George Washington married Matha Curtis and in due time became the Father of Our Country. Then the Constitution of the United States was adopted to secure domestic hostility. Under the Constitution the people enjoyed the right to keep bare arms.

Abraham Lincoln became America’s greatest Precedent. Lincoln’s mother died in infancy, and he was born in a log cabin which he built with his own hands. When Lincoln was President, he wore only a tall silk hat. He said, “In onion there is strength.”

Abraham Lincoln wrote the Gettysburg address while traveling from Washington to Gettysburg on the back of an envelope. He also signed the Emasculation Proclamation, and the Fourteenth Amendment gave the ex-Negroes citizenship. But the Clue Clux Clan would torcher and lynch the ex-Negroes and other innocent victims.

On the night of April 14, 1865, Lincoln went to the theater and got shot in his seat by one of the actors in a moving picture show. The believed assinator was John Wilkes Booth, a supposingly insane actor. This ruined Booth’s career.

Meanwhile in Europe, the enlightenment was a reasonable time. Voltare invented electricity and also wrote a book called “Candy”. Gravity was invented by Issac Walton. It is chiefly noticeable in the Autumn, when the apples are falling off the trees.

Bach was the most famous composer in the world, and so was Handel. Handel was half German, half Italian and half English. He was very large. Bach died from 1750 to the present. Beethoven wrote music even though he was deaf. He was so deaf he wrote loud music. He took long walks in the forest even when everyone was calling for him. Beethoven expired in 1827 and later died for this.

France was in a very serious state. The French Revolution was accomplished before it happened. The Marseillaise was the theme song of the French Revolution, and it catapulted into Napoleon. During the Napoleonic Wars, the crowned heads of Europe were trembling in their shoes. Then the Spanish gorrilas came down from the hills and nipped at Napoleon’s flanks.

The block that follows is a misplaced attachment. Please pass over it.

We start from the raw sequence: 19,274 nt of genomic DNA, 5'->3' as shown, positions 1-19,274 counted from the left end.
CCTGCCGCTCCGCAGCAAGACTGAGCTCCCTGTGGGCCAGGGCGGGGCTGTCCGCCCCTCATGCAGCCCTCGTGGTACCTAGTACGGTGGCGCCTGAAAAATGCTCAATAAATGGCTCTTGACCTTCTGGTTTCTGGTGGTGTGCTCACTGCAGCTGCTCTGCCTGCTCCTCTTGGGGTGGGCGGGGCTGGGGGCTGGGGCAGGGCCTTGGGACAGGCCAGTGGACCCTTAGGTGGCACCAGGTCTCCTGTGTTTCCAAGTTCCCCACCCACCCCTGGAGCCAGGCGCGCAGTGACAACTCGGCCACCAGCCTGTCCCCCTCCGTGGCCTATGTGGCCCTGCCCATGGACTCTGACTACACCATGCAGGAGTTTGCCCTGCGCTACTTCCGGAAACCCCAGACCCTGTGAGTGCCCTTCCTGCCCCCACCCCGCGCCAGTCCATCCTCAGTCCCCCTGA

Napoleon became ill with bladder problems and was very tense and unrestrained. He wanted an heir to inheret his power, but since Josephine was a baroness, she couldn’t bear him any children.

The sun never set on the British Empire because the British Empire is in the East and the sun sets in the West. Queen Victoria was the longest queen. She sat on a thorn for 63 years. Her reclining years and finally the end of her life were exemplatory of a great personality. Her death was the final event which ended her reign.

The nineteenth century was a time of many great inventions and thoughts. The invention of the steamboat caused a network of rivers to spring up. Cyrus McCormick invented the McCormick Raper, which did the work of a hundred men. Samuel Morse invented a code for telepathy. Louis Pastuer discovered a cure for rabbis. Charles Darwin was a naturailst who wrote the “Organ of the Species”. Madman Curie discovered radium. And Karl Marx became one of the Marx Brothers.

The First World War, cause by the assignation of the Arch-Duck by a surf, ushered in a new error in the anals of human history.


How genuine, you may ask, are the alleged bloopers above? Lederer addressed that.

“I am sometimes asked if I invent any of the bloopers that appear in my collections. My answer is an emphatic ‘No way!’ No way would I violate the code of ethics of the bloopthologist — the collector takes what he or she finds and contrives nothing.

“These uncut gems are self-evidently genuine, authentic, certified, and unpolished; they have not been manufactured by any professional humorist.”

Sadly, that’s probably true.


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This is a typical Tyrolean hat or Alpine hat, a style associated with the Alps region of Europe — namely, Austria, Germany, Switzerland, and northern Italy:


Almost makes you want to yodel, doesn’t it?

This particular hat is festooned with Volksmarching pins earned for participating in fitness walking events. They do that a lot in Europe.

This is a typical Oktoberfest hat, commonly worn by merrymakers attending the annual Oktoberfest celebration in Munich:


As you can see, the Oktoberfest hat is modeled after the Tyrolean hat. It’s usually made of green or black felt, features a spiffy decorative band, and is accented with feathers, flowers, a tuft of goat hair, or a spray of hog bristles.

Here, for example, are some Oktoberfest revelers in a Munich beer hall, attired in the traditional manner:


Oktoberfest is a lavish two-week fall festival that dates back to 1810. It began when Crown Prince Ludwig threw a party to celebrate his marriage to the lovely Princess Therese, who chose him over Napoleon. Munich has been partying ever since.